It is unusual for an actor, in the middle of a publicity tour, to admit that some people hate the movie he’s publicizing. (When broaching this subject, I even tried to soften that sentiment by instead saying, “People don’t know what to make of it.”) But this is all kind of fitting for a movie like Under the Silver Lake, which, while watching, emotes a, “Love me, hate me, whatever!” kind of blase attitude. This is a movie that doesn’t seem to care what the audience thinks of it (which is a big reason I found it fascinating).
Andrew Garfield plays Sam, a sort-of L.A. slacker who, after his neighbor suddenly disappears, looks for clues in popular culture to try to find her – and to unravel a greater, larger conspiracy theory. Director David Robert Mitchell (coming off his 2015 hit It Follows) makes the clues so absurd – one is a map located on the back of an old cereal box; another is hidden in the first issue of Nintendo Power magazine – that he’s obviously poking fun at the people who painstakingly look for clues in every movie, fueling grandiose fan theories.
But it’s Garfield who loves a good conspiracy theory, going on and on about why he finds them fascinating. At one point, just to clarify something he said, I had to actually ask him if he’s a 9/11 truther. (He is not.) So this is a big reason why he took this role in a movie so strange even the studio, A24, doesn’t quite seem to know what to do with it. (It was supposed to come out last summer, then was delayed to the fall, then was delayed again until now, as it’s getting a quick theatrical release this weekend, then will be on video on demand.)
There’s even a scene that kind of addresses Garfield’s time as Spider-Man, that Garfield claims was in the script even before he was attached. (They considered taking it out for being too meta.) As Sam wakes up, his hand covered in blood, he reaches for his coffee table but a copy of The Amazing Spider-Man gets stuck to his hand. He desperately tries to shake it off but it just won’t budge. Yes, it’s difficult not to read something into that.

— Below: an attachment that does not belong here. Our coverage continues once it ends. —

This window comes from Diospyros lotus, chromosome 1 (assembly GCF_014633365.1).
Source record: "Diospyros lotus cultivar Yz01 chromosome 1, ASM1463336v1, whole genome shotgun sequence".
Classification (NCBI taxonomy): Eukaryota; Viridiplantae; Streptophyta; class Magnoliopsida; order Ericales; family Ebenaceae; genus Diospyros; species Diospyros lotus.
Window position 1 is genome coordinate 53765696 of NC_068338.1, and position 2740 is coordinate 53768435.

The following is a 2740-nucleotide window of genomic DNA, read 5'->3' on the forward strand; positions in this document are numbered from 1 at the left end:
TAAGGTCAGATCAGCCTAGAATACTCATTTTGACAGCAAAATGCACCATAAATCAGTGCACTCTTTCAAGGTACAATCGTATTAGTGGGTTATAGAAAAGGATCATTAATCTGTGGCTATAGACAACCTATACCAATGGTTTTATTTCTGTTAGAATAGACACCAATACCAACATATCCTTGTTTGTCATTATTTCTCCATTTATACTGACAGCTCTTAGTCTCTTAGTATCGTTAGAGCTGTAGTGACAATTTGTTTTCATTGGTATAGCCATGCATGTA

How have you been?
I’m pretty good, man. I’m alright. I’m just in L.A., and it’s nice weather, and I’m gonna eat a soup in a minute.
What kind of soup?
It’s like a chicken tortilla soup, L.A. style.
I have not had lunch yet, so I am envious.
Oh my God, that’s really late for you not to have had lunch.
You’re in that grind. You’ve got that hustle culture. You’ve gotta check out of that stuff. You’ve gotta slow down in that space!
Oh, you don’t have to tell me that. I am very well aware. By the way, I like this movie quite a bit. And I say that because I feel you’re getting one of two things, either, “I don’t get it,” or, “I love it.”
And maybe a little bit of, “I hate it.” But that’s cool, too. That’s kind of enjoyable. I say that a bit glibly, but I know that David wants everyone to have their own feelings and to have their own responses, and he’s so excited for that. I think the one thing that he found a little bit heartbreaking, and a little bit upsetting, is that he feels a little bit like anyone who feels hurt by the perceived misogyny in the filmmaking, he feels misunderstood. His intentions were to make a comment on the misogyny of Hollywood, and the misogyny and the patriarchal fucked up-ness of the system and the city and in that particular industry.
Is it because some people are taking the movie at face value and others look at it more like a parody?
I agree. And it’s fun, you know? It’s fun to be having to talk out these issues because of the film and I think it’s really interesting. I love that it is polarizing. I mean, I think at least it’s not a vanilla, down the middle kind of softball, you know?